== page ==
Why use a recruitment agency?
Why should you use a recruitment agency when it seems like there are so many cheaper alternatives which work just as well?
A “free” job ad is never free
When you first look at it, placing a free job ad online, particularly on social media makes a lot of sense. It doesn’t cost you any money, you see every person that applies, you get to make your own shortlist and then interview all the applicants people who seem good on paper.
But this also means that you have to see every suitable person that applies, you have to make your own shortlist and then you have to interview people who look good on paper. Something like 90% of people that apply to online job ads are using the “spray and pray” approach by applying to every ad they see. If you have all the time in the world to spare, or if you can schedule time to waste then you should continue to use this method – if it is actually getting you the right talent.
However, once you start to weight the success of this method against the time taken then working with a recruitment agency is already starting to look like a better option.
Of course, a recruitment agency isn’t the solution to all your recruitment needs but having an agency as a partner is a highly effective part of your hiring mix.
What does a recruiter actually do?
A recruiters’ main responsibility is to source the best possible candidates for employers. The recruitment agency you choose should have plenty of expertise and experience of getting the best results for their clients.
In a way, engaging a recruitment agency is like making an investment which gives you economies of scale, you immediately have a team of specialists working on the job search and access to a large, established pool of talent and a huge network. Building all this yourself would take a huge amount of time and resources.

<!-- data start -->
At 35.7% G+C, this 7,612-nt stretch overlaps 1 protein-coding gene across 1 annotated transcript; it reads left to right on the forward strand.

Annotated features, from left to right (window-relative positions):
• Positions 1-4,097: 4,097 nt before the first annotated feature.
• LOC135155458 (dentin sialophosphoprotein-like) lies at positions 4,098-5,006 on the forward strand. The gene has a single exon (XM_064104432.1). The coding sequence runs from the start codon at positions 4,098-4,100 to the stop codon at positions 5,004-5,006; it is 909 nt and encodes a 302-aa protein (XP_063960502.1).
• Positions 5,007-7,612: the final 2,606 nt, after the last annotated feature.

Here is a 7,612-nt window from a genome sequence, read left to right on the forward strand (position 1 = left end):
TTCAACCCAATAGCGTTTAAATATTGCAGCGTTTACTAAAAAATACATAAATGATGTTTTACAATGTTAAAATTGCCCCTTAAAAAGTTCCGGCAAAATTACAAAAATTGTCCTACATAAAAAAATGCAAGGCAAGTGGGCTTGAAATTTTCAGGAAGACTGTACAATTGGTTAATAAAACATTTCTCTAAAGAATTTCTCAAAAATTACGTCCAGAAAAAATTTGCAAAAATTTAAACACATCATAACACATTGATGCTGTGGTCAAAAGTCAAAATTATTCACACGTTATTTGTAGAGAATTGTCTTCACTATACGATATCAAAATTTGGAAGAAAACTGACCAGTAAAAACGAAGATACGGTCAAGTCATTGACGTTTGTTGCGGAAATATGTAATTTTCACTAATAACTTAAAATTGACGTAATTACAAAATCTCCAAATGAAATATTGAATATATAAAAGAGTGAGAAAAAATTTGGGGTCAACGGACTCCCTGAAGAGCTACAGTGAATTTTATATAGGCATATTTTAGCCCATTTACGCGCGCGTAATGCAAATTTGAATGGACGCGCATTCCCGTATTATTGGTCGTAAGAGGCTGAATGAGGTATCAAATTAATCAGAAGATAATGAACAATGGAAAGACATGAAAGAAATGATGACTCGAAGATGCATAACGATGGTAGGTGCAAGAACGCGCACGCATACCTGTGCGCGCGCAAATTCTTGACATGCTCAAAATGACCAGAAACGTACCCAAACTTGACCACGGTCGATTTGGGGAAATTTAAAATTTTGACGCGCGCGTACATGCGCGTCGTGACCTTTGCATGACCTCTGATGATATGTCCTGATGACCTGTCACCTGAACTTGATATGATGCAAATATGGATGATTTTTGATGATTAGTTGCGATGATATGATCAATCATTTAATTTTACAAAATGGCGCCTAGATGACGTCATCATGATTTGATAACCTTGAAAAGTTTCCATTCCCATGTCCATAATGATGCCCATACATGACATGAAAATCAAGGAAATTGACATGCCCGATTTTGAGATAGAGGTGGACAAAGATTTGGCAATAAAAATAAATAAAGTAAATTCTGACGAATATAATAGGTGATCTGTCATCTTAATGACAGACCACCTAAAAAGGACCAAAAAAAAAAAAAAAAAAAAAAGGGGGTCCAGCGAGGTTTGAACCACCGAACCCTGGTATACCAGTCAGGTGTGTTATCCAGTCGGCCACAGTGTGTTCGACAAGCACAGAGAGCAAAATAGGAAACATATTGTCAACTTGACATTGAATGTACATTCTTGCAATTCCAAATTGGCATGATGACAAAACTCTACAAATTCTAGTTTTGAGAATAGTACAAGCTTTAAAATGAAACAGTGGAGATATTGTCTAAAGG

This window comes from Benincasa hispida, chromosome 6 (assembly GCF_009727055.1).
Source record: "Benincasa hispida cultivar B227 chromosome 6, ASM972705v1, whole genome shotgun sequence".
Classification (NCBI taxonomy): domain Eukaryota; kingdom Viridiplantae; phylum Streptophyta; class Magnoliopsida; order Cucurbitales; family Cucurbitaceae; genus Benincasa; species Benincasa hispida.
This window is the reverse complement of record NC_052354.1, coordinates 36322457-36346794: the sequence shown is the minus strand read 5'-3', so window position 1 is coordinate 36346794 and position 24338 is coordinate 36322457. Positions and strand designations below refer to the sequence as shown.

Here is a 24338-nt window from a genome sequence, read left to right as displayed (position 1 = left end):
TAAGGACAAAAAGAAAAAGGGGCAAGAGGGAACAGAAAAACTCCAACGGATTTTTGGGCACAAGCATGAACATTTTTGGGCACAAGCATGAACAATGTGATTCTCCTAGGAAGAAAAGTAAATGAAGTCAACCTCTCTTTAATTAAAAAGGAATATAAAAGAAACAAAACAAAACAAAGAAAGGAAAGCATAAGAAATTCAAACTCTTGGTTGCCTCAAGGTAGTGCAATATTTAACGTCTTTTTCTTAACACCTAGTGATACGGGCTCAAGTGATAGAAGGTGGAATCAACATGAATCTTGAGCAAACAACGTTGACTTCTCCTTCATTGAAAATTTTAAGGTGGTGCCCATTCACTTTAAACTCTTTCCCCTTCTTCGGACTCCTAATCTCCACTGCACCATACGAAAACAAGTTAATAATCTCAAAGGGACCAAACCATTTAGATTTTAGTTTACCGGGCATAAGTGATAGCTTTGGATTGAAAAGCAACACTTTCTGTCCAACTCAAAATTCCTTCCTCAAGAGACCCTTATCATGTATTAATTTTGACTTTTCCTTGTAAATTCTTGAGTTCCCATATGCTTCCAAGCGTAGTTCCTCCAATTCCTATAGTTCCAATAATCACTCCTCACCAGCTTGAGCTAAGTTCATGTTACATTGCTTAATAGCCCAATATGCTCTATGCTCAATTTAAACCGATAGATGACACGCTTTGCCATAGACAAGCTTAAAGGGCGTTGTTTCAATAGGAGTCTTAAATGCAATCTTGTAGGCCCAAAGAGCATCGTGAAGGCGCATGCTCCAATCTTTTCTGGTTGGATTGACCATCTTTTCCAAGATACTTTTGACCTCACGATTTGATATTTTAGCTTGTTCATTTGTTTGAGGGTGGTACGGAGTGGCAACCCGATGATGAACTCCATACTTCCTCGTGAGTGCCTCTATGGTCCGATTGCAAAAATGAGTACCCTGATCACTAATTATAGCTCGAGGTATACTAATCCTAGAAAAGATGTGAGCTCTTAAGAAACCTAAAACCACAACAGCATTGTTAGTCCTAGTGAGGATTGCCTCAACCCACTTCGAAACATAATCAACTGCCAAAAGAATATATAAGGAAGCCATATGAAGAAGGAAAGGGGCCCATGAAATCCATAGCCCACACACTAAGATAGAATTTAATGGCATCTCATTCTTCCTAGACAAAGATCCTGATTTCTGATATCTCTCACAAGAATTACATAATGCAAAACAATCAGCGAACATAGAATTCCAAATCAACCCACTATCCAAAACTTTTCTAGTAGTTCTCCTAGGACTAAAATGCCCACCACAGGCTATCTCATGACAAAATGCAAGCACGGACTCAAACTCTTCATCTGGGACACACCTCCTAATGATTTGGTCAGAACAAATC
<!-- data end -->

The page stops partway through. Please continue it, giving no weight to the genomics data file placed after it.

Candidate selection and screening
As a first step the consultant you meet will ask you about your company culture and values. They’ll also ask about your “perfect hire,” including what sorts of skills, experience and attitudes you are looking for. The recruiter will guide you with questions aimed at working out the sort of person who will be successful in the role.
By getting a good understanding your needs, recruiters can screen each candidate, not only for their skills but to see if their personality will match comfortably in your company.
‘Selling’ your job to the candidate
The recruiter will also ask for as much information about your business as possible because when they meet candidates who are suitable for the job, they can effectively “sell” the role to them. This is particularly important with passive candidates and they might need this extra effort from the recruiter before being presented to you as a candidate.
Keeping the candidate pipeline flowing
Once the recruiter has some people ready for you, they show you their profiles and help you understand what makes each person special. You decide who to interview and the consultant will coordinate calls and interviews. The consultant should ensure the candidate is equipped for each interview, but in return the recruiter will look for feedback on each candidate after each interview. Recruiters do this so that they can adjust who they send next.
Recruiting in-house vs using a recruitment agency
So now that you know what a recruiter does your next thought is probably, “Well my staff and I can do all that.” Yes, you can, but how well you can do it and whether you should be doing it are the questions you need to ask yourself.